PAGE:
The national skills shortage gap is growing but the ACT government remains seemingly unphased, restricting tenders for a new primary school build based on gender.
The government announced on Tuesday the ACT's first female lead management team to build Strathnairn's primary school - despite many local construction companies being unable to find skilled workers.
Aiming to quadruple female participation in the trades sector in the next couple of years, Minister for Women and Education Yvette Berry said the low female presence was unacceptable.
The commitment to an all-female lead management team, as well as requiring every contractor to have female employees for the project, forms a part of the government's Women's Action Plan ensuring they provide opportunities for more women and girls to engage in construction.
"We've got every opportunity to be selective on gender right now," Ms Berry said.
"This is a push to make sure the construction industry starts really actively looking for female workers within their trades and within their management teams. I'm confident that we will get significant interest in this work and that the construction companies that do apply will be able to meet the requirements that we've placed on this project."
CFMEU ACT assistant secretary Michael Hiscox said the skills shortage had affected jobs from the very start.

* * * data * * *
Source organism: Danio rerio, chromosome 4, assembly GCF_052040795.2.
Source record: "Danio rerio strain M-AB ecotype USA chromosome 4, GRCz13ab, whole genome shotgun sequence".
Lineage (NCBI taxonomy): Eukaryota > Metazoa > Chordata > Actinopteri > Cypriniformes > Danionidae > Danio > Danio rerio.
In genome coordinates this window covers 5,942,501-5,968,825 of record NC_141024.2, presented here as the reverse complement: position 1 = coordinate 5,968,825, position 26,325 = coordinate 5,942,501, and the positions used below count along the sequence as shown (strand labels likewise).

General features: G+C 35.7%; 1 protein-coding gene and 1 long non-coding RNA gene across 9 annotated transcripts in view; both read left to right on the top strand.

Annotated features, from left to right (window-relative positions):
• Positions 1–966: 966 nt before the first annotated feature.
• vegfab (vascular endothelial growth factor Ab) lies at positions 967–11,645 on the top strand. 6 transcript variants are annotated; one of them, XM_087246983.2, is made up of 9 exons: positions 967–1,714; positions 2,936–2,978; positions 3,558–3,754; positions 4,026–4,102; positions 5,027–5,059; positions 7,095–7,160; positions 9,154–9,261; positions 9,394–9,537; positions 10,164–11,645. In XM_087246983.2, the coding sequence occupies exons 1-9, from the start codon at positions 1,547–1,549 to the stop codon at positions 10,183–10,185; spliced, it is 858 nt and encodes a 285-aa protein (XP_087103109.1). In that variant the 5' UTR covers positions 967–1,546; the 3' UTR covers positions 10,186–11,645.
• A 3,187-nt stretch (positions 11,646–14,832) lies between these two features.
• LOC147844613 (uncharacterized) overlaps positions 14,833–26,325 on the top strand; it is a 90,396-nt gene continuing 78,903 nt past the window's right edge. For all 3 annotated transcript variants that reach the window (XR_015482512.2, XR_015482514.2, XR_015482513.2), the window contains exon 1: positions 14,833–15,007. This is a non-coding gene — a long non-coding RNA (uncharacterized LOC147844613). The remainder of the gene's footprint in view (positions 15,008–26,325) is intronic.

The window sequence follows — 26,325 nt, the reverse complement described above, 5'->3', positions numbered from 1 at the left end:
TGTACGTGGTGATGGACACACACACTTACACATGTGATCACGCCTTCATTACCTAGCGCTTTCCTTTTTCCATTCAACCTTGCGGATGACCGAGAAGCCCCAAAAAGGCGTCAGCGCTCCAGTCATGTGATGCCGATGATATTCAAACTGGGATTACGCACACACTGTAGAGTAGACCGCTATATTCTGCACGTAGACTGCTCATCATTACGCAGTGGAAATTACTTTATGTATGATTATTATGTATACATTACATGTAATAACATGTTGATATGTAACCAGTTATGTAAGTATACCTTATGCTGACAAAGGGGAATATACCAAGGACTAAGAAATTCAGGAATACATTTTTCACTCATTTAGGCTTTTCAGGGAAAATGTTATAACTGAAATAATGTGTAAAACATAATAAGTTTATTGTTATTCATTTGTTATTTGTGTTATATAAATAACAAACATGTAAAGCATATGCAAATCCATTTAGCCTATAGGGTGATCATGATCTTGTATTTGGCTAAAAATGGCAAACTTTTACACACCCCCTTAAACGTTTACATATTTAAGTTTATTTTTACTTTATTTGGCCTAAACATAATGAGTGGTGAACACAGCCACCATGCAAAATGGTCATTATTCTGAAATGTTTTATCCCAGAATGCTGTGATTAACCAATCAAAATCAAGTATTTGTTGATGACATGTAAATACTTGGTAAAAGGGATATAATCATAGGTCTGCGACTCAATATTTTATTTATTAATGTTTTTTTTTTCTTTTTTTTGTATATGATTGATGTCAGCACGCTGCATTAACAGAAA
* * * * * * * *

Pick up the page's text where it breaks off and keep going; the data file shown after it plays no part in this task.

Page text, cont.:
"There's a shortage of architects, surveyors and management roles right through to the actual construction itself."
Mr Hiscox warned failing to address the skill shortages now would only cause regret later.
"It's not feasible to do anything else, if we're only recruiting from 50 per cent of the population we're just going to have worse skill shortages."
Although only 2.6 per cent of females worked in the construction industry, according to the last ACT census in 2016, the National Association of Women in Construction co-president Katherine Harris said the government's commitment was absolutely achievable.
"As a woman in construction myself for over 20 years, the women are there and they are leaders in construction," Ms Harris said.
"We just need to bring them to the forefront and we need more companies to seek them out, support them and promote them in their business."
Equal pay and opportunities for women will also be a focus of the National Skills Summit planned to take place in September.
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